To avoid punishment and reprimand for being overly honest, children are fast learners. It has been appreciated that with only 2 or 3 years they are already capable of lying, generally to protect or benefit themselves, although very soon they also begin to tell prosocial lies to avoid hurting the feelings of others.
How to teach children to tell the truth without hurting others?
Children are developing their value system, empathy and moral behavior in interactions with the others, especially with their parents. In fact, it has been appreciated that parents who provide their children with moral explanations and encourage them to reason about their behavior tend to raise children with higher altruistic tendencies.
Parents play a decisive role in shaping the way children lie or tell the truth, especially as their cognitive systems are developing. They could teach their children to rephrase hard truths or lie outright. Many times this process occurs unconsciously, through the reactions of the parents when the children begin to delve into the terrain of lies.
Parents can react to lies by viewing them as moral violations and focus on the harm they cause or praise children and encourage them to tell white lies to get on with the others. They could also discourage blunt truths with phrases like “you don’t have to say that” or “if you can’t say anything nice, don’t talk.”
Of course, we could think that teaching kids to tell white lies or half-truths would help them be more socially successful, but another study from Nanyang Technological University casts doubt on that idea.
These psychologists verified that the effects of white lies are seen in the long term. Adults who were lied to more as children also lied more as adults. In addition, they acknowledged having more difficulties in dealing with the social and psychological challenges in their lives. Specifically, they had more problems of adaptation, experienced more feelings of guilt and shame, or developed a more selfish and manipulative character.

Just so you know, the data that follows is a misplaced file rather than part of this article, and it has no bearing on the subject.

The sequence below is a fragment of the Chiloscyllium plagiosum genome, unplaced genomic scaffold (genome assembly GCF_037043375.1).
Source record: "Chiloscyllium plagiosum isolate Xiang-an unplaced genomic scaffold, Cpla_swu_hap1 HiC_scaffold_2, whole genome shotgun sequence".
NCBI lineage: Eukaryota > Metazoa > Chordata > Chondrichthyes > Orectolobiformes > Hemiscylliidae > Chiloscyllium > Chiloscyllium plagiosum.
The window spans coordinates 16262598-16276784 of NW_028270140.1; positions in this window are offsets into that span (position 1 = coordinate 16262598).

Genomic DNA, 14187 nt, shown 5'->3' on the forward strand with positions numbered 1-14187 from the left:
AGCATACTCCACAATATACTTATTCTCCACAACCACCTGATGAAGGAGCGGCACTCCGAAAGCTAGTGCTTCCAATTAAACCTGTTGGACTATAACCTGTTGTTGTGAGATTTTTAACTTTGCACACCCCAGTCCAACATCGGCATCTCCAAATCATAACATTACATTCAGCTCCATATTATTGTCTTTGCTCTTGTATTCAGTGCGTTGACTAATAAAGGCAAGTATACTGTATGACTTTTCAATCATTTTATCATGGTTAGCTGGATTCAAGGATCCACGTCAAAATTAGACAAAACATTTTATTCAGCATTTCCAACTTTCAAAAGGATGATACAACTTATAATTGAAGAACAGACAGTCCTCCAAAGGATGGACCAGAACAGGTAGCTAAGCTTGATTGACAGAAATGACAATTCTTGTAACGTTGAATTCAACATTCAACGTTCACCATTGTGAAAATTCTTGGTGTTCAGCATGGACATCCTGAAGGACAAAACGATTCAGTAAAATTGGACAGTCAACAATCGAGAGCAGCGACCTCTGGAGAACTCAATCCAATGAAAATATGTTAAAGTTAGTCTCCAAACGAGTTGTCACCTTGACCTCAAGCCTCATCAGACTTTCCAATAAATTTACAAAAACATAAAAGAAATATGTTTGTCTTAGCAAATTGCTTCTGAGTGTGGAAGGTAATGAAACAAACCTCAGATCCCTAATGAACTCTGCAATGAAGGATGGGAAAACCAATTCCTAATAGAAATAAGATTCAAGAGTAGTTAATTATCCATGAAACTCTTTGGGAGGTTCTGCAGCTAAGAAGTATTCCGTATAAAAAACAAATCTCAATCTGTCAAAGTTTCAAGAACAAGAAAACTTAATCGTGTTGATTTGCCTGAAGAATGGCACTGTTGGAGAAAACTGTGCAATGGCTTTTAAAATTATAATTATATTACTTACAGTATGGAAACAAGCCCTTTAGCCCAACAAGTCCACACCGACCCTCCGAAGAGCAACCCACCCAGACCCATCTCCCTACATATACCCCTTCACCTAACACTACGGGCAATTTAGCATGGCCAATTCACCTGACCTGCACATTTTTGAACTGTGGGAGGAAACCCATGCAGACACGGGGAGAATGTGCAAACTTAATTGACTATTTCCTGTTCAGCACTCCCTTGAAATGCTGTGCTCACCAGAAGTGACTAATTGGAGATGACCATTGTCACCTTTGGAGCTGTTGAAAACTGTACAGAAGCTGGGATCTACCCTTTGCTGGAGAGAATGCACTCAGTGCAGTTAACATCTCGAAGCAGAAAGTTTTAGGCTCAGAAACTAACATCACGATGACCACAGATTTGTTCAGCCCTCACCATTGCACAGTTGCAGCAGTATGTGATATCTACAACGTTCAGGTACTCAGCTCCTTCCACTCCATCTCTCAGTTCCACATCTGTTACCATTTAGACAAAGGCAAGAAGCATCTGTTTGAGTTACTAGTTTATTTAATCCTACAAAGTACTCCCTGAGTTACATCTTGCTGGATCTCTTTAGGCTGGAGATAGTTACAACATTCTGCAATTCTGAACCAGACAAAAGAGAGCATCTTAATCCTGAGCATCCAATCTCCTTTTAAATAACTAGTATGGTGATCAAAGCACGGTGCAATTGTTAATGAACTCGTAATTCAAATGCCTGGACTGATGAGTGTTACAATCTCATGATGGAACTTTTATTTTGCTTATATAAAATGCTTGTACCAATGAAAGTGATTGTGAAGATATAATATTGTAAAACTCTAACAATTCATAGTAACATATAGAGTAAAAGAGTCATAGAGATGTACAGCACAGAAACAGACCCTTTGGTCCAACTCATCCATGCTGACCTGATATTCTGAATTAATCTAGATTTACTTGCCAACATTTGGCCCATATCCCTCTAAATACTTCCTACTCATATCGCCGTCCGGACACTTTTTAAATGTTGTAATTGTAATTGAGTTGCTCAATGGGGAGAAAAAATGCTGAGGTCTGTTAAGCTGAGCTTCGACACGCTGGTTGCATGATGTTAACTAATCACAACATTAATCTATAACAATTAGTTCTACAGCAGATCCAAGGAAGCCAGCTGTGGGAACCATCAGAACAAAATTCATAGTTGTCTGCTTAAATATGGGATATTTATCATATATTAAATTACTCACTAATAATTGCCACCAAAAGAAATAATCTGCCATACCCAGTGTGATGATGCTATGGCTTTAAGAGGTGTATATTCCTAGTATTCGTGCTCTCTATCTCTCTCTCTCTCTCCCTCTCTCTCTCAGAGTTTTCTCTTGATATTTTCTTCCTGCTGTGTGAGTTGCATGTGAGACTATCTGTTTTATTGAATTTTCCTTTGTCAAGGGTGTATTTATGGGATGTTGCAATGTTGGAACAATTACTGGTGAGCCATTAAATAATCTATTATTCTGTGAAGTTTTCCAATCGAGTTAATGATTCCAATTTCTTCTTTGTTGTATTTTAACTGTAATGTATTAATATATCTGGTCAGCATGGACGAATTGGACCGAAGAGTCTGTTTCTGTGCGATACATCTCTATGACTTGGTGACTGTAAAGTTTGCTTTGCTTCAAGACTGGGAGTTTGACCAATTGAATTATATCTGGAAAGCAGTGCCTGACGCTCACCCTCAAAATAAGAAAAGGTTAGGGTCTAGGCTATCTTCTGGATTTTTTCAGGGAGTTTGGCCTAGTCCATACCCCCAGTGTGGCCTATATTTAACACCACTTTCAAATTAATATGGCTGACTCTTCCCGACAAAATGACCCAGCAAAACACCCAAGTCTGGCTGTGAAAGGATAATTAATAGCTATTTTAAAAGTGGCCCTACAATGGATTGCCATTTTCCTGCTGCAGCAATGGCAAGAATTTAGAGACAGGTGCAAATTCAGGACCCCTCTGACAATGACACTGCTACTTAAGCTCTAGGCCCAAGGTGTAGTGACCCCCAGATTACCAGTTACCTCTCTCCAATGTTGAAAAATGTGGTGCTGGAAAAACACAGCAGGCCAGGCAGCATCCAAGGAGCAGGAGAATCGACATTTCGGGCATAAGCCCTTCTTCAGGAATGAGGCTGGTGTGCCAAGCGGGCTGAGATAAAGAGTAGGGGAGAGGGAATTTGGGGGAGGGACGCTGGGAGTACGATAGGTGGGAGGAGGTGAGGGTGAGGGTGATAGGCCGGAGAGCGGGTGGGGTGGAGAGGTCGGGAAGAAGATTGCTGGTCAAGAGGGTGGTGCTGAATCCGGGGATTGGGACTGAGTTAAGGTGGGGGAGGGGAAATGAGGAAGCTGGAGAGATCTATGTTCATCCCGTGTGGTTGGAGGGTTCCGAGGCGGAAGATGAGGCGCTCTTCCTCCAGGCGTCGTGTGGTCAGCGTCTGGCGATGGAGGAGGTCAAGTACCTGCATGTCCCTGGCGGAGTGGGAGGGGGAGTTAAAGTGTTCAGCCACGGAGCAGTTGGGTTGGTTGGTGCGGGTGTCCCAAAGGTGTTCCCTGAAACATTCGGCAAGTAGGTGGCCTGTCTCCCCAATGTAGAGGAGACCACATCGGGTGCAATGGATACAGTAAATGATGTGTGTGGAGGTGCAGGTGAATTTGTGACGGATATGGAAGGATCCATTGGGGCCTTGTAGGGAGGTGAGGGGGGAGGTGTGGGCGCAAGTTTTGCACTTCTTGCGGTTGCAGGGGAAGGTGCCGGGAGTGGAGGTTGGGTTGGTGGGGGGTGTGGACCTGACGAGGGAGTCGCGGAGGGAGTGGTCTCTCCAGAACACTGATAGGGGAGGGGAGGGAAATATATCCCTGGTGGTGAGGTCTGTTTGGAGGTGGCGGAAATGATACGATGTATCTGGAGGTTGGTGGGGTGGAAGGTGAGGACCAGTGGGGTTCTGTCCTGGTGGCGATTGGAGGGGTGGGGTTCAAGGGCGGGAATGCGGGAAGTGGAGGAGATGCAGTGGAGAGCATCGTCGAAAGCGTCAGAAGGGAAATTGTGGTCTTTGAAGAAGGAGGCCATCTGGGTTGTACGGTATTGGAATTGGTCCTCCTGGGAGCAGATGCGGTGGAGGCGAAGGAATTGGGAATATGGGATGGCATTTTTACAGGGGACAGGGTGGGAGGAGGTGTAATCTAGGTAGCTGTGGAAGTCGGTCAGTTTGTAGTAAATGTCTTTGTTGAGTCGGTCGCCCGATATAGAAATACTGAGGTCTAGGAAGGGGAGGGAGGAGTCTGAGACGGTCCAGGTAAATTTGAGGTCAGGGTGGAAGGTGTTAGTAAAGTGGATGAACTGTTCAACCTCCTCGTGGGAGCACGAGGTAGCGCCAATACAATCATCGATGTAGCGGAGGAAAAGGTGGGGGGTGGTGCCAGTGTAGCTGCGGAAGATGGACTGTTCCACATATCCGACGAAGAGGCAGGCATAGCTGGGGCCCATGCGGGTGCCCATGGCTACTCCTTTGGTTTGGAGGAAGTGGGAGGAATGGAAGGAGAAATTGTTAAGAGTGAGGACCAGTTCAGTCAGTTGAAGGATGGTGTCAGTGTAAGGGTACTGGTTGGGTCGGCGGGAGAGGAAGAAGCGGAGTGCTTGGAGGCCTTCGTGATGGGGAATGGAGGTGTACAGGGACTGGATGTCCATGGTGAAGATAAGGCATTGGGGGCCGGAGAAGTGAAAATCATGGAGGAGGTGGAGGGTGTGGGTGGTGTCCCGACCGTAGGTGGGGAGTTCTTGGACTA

“When parents tell children that ‘honesty is the best way,’ but they lie, that behavior can send mixed messages to their children. Eventually, parental dishonesty can erode trust and promote dishonesty in children,” these psychologists warned.
Therefore, parents must help their children to express what they feel and think, without harming others but remaining faithful to their truth. You could help your child rephrase potentially hurtful phrases so that he can express his point of view without hurting others.
Between “that gift is horrible, I don’t like it!” and a sparing “thank you for the gift” goes a long way. We must not teach children to lie, but to express themselves without harming others, being faithful to what they feel and taking into account the feelings of the other. Although perhaps, that is still one of the pending subjects of adults.
Brimbal, L. & Crossman, A. M. (2022) Inconvenient truth-tellers: Perceptions of children’s blunt honesty. Journal of Moral Education; 10.1080.
Serota, K. B. et. Al. (2022) Unpacking variation in lie prevalence: Prolific liars, bad lie days, or both? Communication Monographs; 89(3): 307-331.
Setoh, P. et. Al. (2019) Parenting by lying in childhood is associated with negative developmental outcomes in adulthood. Journal of Experimental Child Psychology; 189: 104680
Zahn-Waxler, C. et. Al. (1979) Child rearing and children’s prosocial initiations toward victims of distress. Child Development; 50(2): 319–330.